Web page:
The event at the Rectory was expected every moment. The Rector, who practically never suffered, disliked the thought and sight of others' suffering. Up to this day, indeed, there had been none to dislike, for in answer to inquiries his wife had always said "No, dear, no; I'm all right--really, it's nothing." And she had always said it smiling, even when her smiling lips were white. But this morning in trying to say it she had failed to smile. Her eyes had lost their hopelessly hopeful shining, and sharply between her teeth she said: "Send for Dr. Wilson, Hussell"
The Rector kissed her, shutting his eyes, for he was afraid of her face with its lips drawn back, and its discoloured cheeks. In five minutes the groom was hastening to Cornmarket on the roan cob, and the Rector stood in his study, looking from one to another of his household gods, as though calling them to his assistance. At last he took down a bat and began oiling it. Sixteen years ago, when Husell was born, he had been overtaken by sounds that he had never to this day forgotten; they had clung to the nerves of his memory, and for no reward would he hear them again. They had never been uttered since, for like most wives, his wife was a heroine; but, used as he was to this event, the Rector had ever since suffered from panic. It was as though Providence, storing all the anxiety which he might have felt throughout, let him have it with a rush at the last moment. He put the bat back into its case, corked the oil-bottle, and again stood looking at his household gods. None came to his aid. And his thoughts were as they had nine times been before. 'I ought not to go out. I ought to wait for Wilson. Suppose anything were to happen. Still, nurse is with her, and I can do nothing. Poor Rose--poor darling! It's my duty to---- What's that? I'm better out of the way.'
Softly, without knowing that it was softly, he opened the door; softly, without knowing it was softly, he stepped to the hat-rack and took his black straw hat; softly, without knowing it was softly, he went out, and, unfaltering, hurried down the drive.
Three minutes later he appeared again, approaching the house faster than he had set forth.
He passed the hall door, ran up the stairs, and entered his wife's room.
"Rose dear, Rose, can I do anything?"
Mrs. Barter put out her hand, a gleam of malice shot into her eyes. Through her set lips came a vague murmur, and the words:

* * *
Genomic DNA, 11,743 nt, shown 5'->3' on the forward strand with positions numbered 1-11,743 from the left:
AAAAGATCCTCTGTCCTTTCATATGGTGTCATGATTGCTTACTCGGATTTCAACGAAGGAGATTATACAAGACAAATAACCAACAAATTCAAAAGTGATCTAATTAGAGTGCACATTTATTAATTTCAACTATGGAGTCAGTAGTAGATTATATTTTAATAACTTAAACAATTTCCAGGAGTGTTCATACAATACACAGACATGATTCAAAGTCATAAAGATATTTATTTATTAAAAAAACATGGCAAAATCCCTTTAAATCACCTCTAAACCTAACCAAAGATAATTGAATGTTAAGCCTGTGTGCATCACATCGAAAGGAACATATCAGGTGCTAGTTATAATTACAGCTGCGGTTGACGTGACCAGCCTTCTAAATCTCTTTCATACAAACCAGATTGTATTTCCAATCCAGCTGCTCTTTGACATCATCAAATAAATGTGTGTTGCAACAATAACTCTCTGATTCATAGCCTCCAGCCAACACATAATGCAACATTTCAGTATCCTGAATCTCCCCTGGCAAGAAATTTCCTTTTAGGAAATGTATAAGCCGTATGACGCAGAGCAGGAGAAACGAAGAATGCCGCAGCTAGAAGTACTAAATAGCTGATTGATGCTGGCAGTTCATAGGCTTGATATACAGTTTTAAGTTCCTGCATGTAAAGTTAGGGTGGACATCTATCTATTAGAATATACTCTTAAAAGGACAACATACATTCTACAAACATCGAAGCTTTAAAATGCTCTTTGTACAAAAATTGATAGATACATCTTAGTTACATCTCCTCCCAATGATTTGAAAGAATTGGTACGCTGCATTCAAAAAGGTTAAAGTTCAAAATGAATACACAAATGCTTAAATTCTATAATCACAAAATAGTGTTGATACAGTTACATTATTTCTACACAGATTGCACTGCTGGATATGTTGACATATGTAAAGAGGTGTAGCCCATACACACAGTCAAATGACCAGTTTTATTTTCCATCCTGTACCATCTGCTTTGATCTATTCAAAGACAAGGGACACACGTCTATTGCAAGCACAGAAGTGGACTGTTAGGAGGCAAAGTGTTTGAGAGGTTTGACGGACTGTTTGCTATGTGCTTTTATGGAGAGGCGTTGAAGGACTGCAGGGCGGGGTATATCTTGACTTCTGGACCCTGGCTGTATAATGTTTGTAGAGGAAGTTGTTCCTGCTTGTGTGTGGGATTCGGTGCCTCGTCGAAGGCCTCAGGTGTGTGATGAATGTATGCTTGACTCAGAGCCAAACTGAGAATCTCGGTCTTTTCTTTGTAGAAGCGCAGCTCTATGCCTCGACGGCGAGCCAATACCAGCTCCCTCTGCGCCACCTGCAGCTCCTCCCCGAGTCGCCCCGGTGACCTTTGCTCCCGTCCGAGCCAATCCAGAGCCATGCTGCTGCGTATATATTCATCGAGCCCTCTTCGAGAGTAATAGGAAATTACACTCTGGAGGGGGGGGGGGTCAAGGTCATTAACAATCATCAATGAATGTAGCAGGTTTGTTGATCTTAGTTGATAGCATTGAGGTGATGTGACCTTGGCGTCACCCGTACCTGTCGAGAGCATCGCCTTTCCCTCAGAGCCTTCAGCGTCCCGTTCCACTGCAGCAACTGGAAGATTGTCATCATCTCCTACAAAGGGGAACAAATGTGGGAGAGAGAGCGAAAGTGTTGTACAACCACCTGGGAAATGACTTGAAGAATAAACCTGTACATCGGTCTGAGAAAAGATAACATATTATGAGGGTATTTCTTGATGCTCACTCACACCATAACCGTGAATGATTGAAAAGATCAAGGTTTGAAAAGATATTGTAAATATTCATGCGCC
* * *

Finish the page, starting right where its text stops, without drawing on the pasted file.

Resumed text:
"No, dear, nothing. Better go for your walk."
Mr. Barter pressed his lips to her quivering hand, and backed from the room. Outside the door he struck at the air with his fist, and, running downstairs, was once more lost to sight. Faster and faster he walked, leaving the village behind, and among the country sights and sounds and scents--his nerves began to recover. He was able to think again of other things: of Cecil's school report--far from satisfactory; of old Hermon in the village, whom he suspected of overdoing his bronchitis with an eye to port; of the return match with Coldingham, and his belief that their left-hand bowler only wanted "hitting"; of the new edition of hymn-books, and the slackness of the upper village in attending church--five households less honest and ductile than the rest, a foreign look about them, dark people, un-English. In thinking of these things he forgot what he wanted to forget; but hearing the sound of wheels, he entered a field as though to examine the crops until the vehicle had passed.
It was not Wilson, but it might have been, and at the next turning he unconsciously branched off the Cornmarket road.
It was noon when he came within sight of Coldingham, six miles from Worsted Skeynes. He would have enjoyed a glass of beer, but, unable to enter the public-house, he went into the churchyard instead. He sat down on a bench beneath a sycamore opposite the Winlow graves, for Coldingham was Lord Montrossor's seat, and it was here that all the Winlows lay. Bees were busy above them in the branches, and Mr. Barter thought:
'Beautiful site. We've nothing like this at Worsted Skeynes....'
But suddenly he found that he could not sit there and think. Suppose his wife were to die! It happened sometimes; the wife of John Tharp of Bletchingham had died in giving birth to her tenth child! His forehead was wet, and he wiped it. Casting an angry glance at the Winlow graves, he left the seat.
He went down by the further path, and came out on the green. A cricket-match was going on, and in spite of himself the Rector stopped. The Coldingham team were in the field. Mr. Barter watched. As he had thought, that left-hand bowler bowled a good pace, and "came in" from the off, but his length was poor, very poor! A determined batsman would soon knock him off! He moved into line with the wickets to see how much the fellow "came in," and he grew so absorbed that he did not at first notice the Hon. Geoffrey Winlow in pads and a blue and green blazer, smoking a cigarette astride of a camp-stool.